Filing Seeks To Determine Extent Of Environmental Contamination At Caneel Bay
This article appeared in National Parks Traveler By Kurt Repanshek – September 30th, 2020 4:08pm
A 12-page filing tied to one of the nation’s strongest environmental laws could succeed where the National Park Service so far has failed in trying to determine the extent of environmental contamination at the Caneel Bay Resort on the shores of Virgin Islands National Park and have it cleaned up.
David DiGiacomo, a Denver attorney who has a home on St. John in the U.S. Virgin Islands, last week sent a notice of intent to sue over environmental contamination at the once-idyllic resort to the U.S. Environmental Protection Agency, Interior Department, National Park Service, the governor of the U.S. Virgin Islands, and CBI Acquisitions, the firm that has operated the resort rent-free since 2004.
If the parties don’t answer the filing within 90 days, DiGiacomo can follow with a lawsuit under the federal Comprehensive Environmental Response, Compensation, and Liability Act of 1980, also known as CERLCA, as well as the Resource Conservation and Recovery Act, in a bid to force them to investigate, and if needed mitigate, environmental contamination ranging from semivolatile organic compounds, arsenic, mercury, and hydrocarbons tied to fuel, to possibly asbestos and even DDT.
“My wife and I have been part of the community, invested in the community, since the day we got there,” DiGiacomo said Wednesday during a phone call. “I got very concerned that this treasure (Caneel Bay), this remarkable piece of property, with a history going back perhaps 3,000 years, would have been so mistreated over the years by the various operators.”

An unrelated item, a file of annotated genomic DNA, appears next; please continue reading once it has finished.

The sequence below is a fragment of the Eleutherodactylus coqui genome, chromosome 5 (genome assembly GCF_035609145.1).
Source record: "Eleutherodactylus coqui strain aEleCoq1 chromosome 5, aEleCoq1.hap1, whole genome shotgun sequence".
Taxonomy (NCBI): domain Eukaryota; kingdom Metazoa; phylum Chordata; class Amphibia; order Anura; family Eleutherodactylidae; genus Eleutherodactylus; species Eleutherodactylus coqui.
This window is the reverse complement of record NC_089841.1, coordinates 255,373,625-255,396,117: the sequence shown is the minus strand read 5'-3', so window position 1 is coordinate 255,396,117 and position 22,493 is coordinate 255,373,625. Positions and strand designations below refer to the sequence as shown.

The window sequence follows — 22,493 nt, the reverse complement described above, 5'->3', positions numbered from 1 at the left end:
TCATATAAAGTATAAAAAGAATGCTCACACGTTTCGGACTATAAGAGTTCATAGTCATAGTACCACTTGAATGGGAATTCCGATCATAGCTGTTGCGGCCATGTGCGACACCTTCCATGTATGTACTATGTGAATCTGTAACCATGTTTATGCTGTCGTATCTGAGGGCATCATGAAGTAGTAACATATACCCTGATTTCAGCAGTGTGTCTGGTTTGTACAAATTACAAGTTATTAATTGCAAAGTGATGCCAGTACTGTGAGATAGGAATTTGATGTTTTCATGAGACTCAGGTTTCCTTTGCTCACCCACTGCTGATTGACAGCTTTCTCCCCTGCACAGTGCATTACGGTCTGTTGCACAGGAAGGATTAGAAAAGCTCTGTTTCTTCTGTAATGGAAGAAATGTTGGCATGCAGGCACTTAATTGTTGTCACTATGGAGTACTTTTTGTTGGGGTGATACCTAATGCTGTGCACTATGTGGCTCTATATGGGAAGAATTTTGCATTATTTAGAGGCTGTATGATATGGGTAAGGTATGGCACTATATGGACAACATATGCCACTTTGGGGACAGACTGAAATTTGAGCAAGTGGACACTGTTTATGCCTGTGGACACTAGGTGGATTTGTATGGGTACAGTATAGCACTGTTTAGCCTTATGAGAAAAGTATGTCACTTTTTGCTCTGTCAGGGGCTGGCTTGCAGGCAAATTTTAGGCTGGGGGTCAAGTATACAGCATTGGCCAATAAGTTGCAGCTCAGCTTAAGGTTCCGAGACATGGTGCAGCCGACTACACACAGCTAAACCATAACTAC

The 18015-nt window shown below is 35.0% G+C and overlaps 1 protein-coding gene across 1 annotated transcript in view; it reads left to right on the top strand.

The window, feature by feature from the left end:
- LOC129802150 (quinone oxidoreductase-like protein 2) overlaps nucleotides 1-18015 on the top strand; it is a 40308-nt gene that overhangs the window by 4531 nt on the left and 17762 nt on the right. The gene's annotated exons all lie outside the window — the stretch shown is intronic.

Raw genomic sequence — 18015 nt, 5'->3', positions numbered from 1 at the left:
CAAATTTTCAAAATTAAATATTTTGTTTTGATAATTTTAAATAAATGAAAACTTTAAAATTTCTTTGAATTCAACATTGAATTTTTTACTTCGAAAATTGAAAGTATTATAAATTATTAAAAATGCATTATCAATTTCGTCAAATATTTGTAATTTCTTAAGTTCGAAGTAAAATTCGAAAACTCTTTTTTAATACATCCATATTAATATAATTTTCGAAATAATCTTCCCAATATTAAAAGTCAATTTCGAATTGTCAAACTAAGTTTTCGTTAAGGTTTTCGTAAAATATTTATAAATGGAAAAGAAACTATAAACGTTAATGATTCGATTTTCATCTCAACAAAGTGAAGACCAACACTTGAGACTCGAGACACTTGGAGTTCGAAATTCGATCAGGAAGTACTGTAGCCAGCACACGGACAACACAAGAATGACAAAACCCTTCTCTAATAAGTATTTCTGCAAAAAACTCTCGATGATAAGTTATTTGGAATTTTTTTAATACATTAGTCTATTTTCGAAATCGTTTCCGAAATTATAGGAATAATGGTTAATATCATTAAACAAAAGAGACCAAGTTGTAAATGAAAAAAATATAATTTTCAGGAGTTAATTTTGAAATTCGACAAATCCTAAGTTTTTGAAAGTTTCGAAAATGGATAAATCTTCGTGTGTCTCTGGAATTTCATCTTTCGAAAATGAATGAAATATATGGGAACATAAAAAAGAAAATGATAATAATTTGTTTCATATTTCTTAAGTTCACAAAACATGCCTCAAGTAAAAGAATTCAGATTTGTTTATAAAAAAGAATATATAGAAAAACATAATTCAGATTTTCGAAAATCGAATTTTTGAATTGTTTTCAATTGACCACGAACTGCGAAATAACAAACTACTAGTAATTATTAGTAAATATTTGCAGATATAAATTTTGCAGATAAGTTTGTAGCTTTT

A 2014 environmental assessment of the property for the Park Service raised questions of contamination from SVOCs — semivolatile organic compounds — often related to pesticides, and arsenic, according to documents Traveler obtained through a Freedom of Information Act request.
“In addition, there are concerns for leachability of SVOCs, arsenic and mercury to groundwater,” the consultant’s report noted. The surveys also found concentrations of total petroleum hydrocarbons and diesel range organics above acceptable levels set by the Virgin Islands Department of Planning and Natural Resources.
While the assessment called for more extensive testing to determine the extent of these contaminants — both across the ground surface and to determine depth of contamination — Park Service records from 2017 indicated CBI refused to allow a contractor for the Park Service to access the grounds to perform further testing. Although Interior Department attorneys believe the Park Service has the right to go onto the property to do the requisite testing, the agency has continued to decline to say whether that access was ever granted.
The late Laurance S. Rockefeller built the resort after falling in love with St. John, and along with providing thousands of acres for creation of the national park he later signed an agreement with the Interior secretary in 1983 that called for the resort to be given to the Park Service in September 2023.